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What is important in your picture

Cropping is a very interesting processing skill to learn. Normally you try to frame your pictures right. But if you are aware of how you might crop the picture, you may stop obsessing about framing (or zooming).

Just the Basics

The first thing to realize is that you will not need all the pixels that you acquire in your image. Just take a look at Images for Print and Posters to get an idea. While there is nothing wrong with taking properly framed shots, sometimes you can realize that if you can not get close or you do not have the right focal length with you, just mentally being able to accept that you will crop the image later is a key skill that will help you.

In this way, you will be able to frame the picture so that it can be later cropped rather than actually trying to get it right at the time.

Of course people also crop pictures to get rid of things they did not want in their shots, there is nothing wrong with that, but once you realize that a 20 Megapixel camera takes shots that are if not 5 times at least 2 times larger than most needs, you will be more free. Once you experiment with this, you will realize that a zoom while practical is not that necessary.

One example

This is with a Nikon 85 in a museum in Manchester, UK. Robot orig.jpg I liked the robot, and I was not too much bothered by things that were around it. I concentrated on the robot, knowing that this could easily be cropped, so I am not bothered by the fact that the writing on the right is not complete, or there is something on the left.

Robot mark.jpg

Once you start cropping there is no need to stay at a specific aspect ratio. I ended up with a more square crop. It does not look spectacular maybe, but being able to disregard things that are not right in the picture or being free of the aspect ratio of the camera is very liberating.

Robot crop.jpg

There is a lot of resolution in your pictures

In the following table, I compare the resolution of a crop from a Nikon D700 with 12 Megapixels using a Nikon 35 that would correspond to the same field of view of different focal lengths.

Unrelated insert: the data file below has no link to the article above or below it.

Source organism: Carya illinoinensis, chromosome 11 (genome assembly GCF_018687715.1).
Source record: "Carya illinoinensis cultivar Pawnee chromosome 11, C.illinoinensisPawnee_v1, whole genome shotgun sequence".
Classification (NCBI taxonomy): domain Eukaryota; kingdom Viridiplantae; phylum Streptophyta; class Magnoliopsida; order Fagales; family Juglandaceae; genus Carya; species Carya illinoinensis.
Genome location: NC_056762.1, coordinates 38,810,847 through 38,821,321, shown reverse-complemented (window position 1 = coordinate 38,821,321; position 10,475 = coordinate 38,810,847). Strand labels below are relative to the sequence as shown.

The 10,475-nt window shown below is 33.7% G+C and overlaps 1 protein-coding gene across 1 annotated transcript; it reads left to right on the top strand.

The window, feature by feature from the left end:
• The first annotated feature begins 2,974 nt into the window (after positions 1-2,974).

Focal length X pixels Y pixels Megapixels
50mm 3098 2061 6.3
70mm 2253 1499 3.3
85mm 1869 1244 2.3
105mm 1525 1015 1.5
200mm 805 536 0.4

This means that I can crop a picture out of the one taken with a 35mm lens using a relatively old digital camera that corresponds to what I would see with a 105mm lens and still have a larger resolution than I use on these webpages (1280x850) and I would have to resize, who needs a zoom, when you can crop. Of course this requires that your 35mm shot is quite sharp if we need to make every pixel count.

This should give you a scale of what is possible with cropping.

Second example

I really liked how the mountain (far in the background) with all the snow contrasts with the greens and how the road leads to the mountain. Mountain orig.jpg I had a Nikon 105 for this shot and coming closer would not really have been an option (the mountains in the picture are more than 20km away. I was aware that it would not work well how I shoot it. But I also know that if I get the colors right and I could later crop it and it would look OK. At least that is what I thought.

For me what was interesting was the central mountain, I wanted it to be the main part of the picture. Since we are cropping there is no need to stay within the 4x3 aspect ration of the camera, why not choose a wider view. This choice I made afterwards. Mountain mark.jpg

You may not agree with the final result, or find it particularly good, but this is one instance where while shooting I was aware that if anything comes out of this, it would have to be cropped. Mountain crop.jpg

These pages are for Amateur Photographers and not really for seasoned photographers and professionals. I have no affiliation or commercial interest with any brand/make. I write from my own experience. I ended up using mainly Nikon, so I am more familiar with this brand than others. See price for notes on pricing as well as photography related links.